Purdue University agricultural economist Wally Tyner says $12 billion in recently-announced federal aid for farmers will not offset the long-term damage if a series of international tariffs levied by President Donald Trump stick around. Tyner says barriers created by the tariffs and the ensuing retaliatory measures from trading partners like China, Mexico and the European Union are a "lose-lose" situation for all involved. In an interview with Inside INdiana Business, Tyner says if trade disagreements can be solved within a year — which is the length of time the emergency aid is designed to cover — the negative effects will be minimal.
The Trump administration’s main target of the trade dispute is China, which Tyner says stands to suffer equal economic consequences. More specifically, Tyner says, the aim is to fight intellectual property theft in China that has gone unchecked for years. He says the issue needs to be taken on, but tariffs are not the way to do it.
The agricultural part of the tariffs focus on commodities including corn, soybeans, pork, beef and wheat. Indiana is one of the highest-volume soybean, corn and swine producers in the country. "The interesting thing to me is that the economic well-being of the United State goes down, but the economic well-being of China goes down, as well. They each go down about the same: $2.6 billion a year for every year the tariffs are in effect, so this one year payment — which is certainly, at least in part, politically-based — does not do anything about the long-term impact," Tyner said. "Who’s the winner? Brazil." He added that the South American nation would gain some of the expected 13 percent dip in U.S. production from the tariffs.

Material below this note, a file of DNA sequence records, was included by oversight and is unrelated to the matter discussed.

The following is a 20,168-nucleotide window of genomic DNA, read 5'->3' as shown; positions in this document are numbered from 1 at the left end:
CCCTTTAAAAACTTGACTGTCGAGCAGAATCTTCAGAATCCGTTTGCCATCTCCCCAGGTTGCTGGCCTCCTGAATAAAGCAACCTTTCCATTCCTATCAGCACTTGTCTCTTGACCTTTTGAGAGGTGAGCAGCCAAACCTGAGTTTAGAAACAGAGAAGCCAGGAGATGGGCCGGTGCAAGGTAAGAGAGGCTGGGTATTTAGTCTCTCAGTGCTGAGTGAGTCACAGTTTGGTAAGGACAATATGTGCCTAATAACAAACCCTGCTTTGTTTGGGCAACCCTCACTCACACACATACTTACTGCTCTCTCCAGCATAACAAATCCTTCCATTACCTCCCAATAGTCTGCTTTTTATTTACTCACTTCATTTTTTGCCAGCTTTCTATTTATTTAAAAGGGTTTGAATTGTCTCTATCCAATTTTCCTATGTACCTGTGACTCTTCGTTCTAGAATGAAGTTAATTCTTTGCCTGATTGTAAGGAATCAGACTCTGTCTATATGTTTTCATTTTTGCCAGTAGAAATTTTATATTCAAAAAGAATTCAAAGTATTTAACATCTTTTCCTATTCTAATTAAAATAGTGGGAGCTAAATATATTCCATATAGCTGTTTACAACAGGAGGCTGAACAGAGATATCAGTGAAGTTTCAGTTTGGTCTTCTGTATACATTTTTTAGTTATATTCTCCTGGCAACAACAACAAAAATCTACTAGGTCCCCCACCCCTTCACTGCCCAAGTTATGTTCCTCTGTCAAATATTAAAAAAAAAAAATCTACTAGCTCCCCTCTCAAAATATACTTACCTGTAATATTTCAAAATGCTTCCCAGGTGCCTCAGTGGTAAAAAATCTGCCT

Tyner says the only way the current strategy could be effective for the long-term is if the tariffs force trading partners to the table to re-consider existing agreements, but "not if the tariffs stay." On Wednesday, Trump met with European Union President Jean-Claude Juncker and in a joint statement, the leaders said the U.S. and EU will "work together toward zero tariffs, zero non-tariff barriers, and zero subsidies on non-auto industrial goods."
Tyner concluded by saying "these kinds of trade barriers are lose-lose. The American consumer is going to lose. The Chinese consumer is going to lose. It’s in the interest of the United States to do everything we can to solve this trade issue."
The Trump administration’s main target of the trade dispute is China, which Purdue University agricultural economist Wally Tyner says stands to suffer equal economic consequences.